what could be the cause? – time.news

from Roberta D’Ambrosio

The ultrasound of the abdomen, which must always be done in these cases, allows to evaluate the presence of anomalies in the liver, the biliary tract (for example stones) and possibly other typical characteristics of cirrhosis

I am 38 years old, I am thin and I play sports regularly, I follow a healthy diet, I consume very little alcohol and I do not take drugs. For 15 years now I have discovered that I have altered transaminase values, apparently without cause. I have undergone many tests, from the most trivial such as those for hepatitis to those for rarer diseases, all negative. A very slight steatosis emerged from the ultrasound, but to date there is no diagnosis. Should I consider myself suffering from liver disease or do I simply have higher than normal values? Can I lead a normal life (and diet)?

He answers Roberta D’AmbrosioHead of Ambulatory Activities Center AM and A. Migliavacca for the study of liver diseases, Operational Unit of Gastroenterology and Hepatology, IRCCS Ca ‘Granda Foundation, Maggiore Policlinico Hospital, Milan (GO TO THE FORUM)

Persistent alteration of transaminase values ​​may be indicative of a condition inflammation Chronic (hepatitis) of the liver, which needs to be investigated. L’ultrasound of the abdomenwhich must always be done in these cases, allows you to evaluate the presence of abnormalities in the liver (for example steatosis), of the biliary tract (for example calculations) and possibly other typical characteristics of the cirrhosis, indicative of a quietly already evolved disease. In the presence of long-lasting hypertransaminasemia, even if not yet in possession of an etiological diagnosis, the measurement of stiffness (stiffness) hepatic through Fibroscan (or other similar methods) can provide important information with respect to the severity of the damage and the timing with which to proceed with the investigations.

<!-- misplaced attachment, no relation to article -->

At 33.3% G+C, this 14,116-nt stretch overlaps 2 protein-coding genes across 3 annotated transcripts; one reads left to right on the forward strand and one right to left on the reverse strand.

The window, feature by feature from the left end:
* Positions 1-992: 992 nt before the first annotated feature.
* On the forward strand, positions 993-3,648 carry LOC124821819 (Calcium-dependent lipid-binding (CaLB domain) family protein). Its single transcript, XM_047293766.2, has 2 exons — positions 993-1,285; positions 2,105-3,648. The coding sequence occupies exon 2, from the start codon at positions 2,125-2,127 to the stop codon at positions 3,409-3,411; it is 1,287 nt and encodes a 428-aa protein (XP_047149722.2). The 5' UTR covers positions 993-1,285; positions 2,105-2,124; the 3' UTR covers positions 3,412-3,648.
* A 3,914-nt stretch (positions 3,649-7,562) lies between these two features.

Viral infections

The exclusion of chronic viral infections usually represents the first step in the management of chronic hypertransaminasemia, especially in those born before the 1990s, potentially exposed to risk factors related to the parenteral transmission of the virus.epatite C e B and in those who have specific risk factors. Once chronic viral hepatitis is ruled out, many blood tests are helpful in suspecting, diagnosing, or ruling out other less common diseases: autoimmune disorders, storage diseases (iron and copper), often genetically determined, or rarer conditions. We must always remember that some drugs, some supplements and some herbal products can also cause hypertransaminasemia, generally through toxic mechanisms. Finally, we must not forget the role ofalcohol.

Liver biopsy

When all of these causes of chronic damage are ruled out, the presence of steatosis (Nafld), which a very frequent condition (about 25% of the general population and> 50% of diabetic and / or obese subjects), may be a sufficient cause to explain hypertransaminasemia. There non-alcoholic steatohepatitis (Nash) and hypertransaminasemia are infrequent (~ 5%) in subjects suffering from steatosis and are more frequently associated with diabetes and hang. Among thin subjects, Nafld is rarer (0%) and hypertransaminasemia is very uncommon. Therefore, in cases where the diagnosis remains doubtful, such as yours, and especially when Fibroscan seriati demonstrate values ​​of stiffness impaired or progressively increasing liver function, a liver biopsy may be helpfuladding complementary information to those already suggested by the other tests (exams, ultrasound and Fibroscan) and thus allowing to define the cause of the chronic damage.

June 26, 2022 (change June 26, 2022 | 12:57)


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